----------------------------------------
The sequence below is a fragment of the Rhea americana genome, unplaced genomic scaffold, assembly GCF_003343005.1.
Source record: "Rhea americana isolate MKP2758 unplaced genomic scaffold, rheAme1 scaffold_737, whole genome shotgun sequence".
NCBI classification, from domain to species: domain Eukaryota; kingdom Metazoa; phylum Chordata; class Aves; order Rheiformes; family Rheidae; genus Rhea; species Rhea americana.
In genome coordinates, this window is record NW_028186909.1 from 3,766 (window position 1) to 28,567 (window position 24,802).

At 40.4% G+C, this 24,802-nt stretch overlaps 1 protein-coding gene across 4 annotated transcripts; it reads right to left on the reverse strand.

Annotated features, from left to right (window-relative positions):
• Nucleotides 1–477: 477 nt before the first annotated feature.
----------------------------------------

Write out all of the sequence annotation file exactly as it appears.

The sequence below is a fragment of the Rhea americana genome, unplaced genomic scaffold, assembly GCF_003343005.1.
Source record: "Rhea americana isolate MKP2758 unplaced genomic scaffold, rheAme1 scaffold_737, whole genome shotgun sequence".
NCBI classification, from domain to species: domain Eukaryota; kingdom Metazoa; phylum Chordata; class Aves; order Rheiformes; family Rheidae; genus Rhea; species Rhea americana.
In genome coordinates, this window is record NW_028186909.1 from 3,766 (window position 1) to 28,567 (window position 24,802).

At 40.4% G+C, this 24,802-nt stretch overlaps 1 protein-coding gene across 4 annotated transcripts; it reads right to left on the reverse strand.

Annotated features, from left to right (window-relative positions):
• Nucleotides 1–477: 477 nt before the first annotated feature.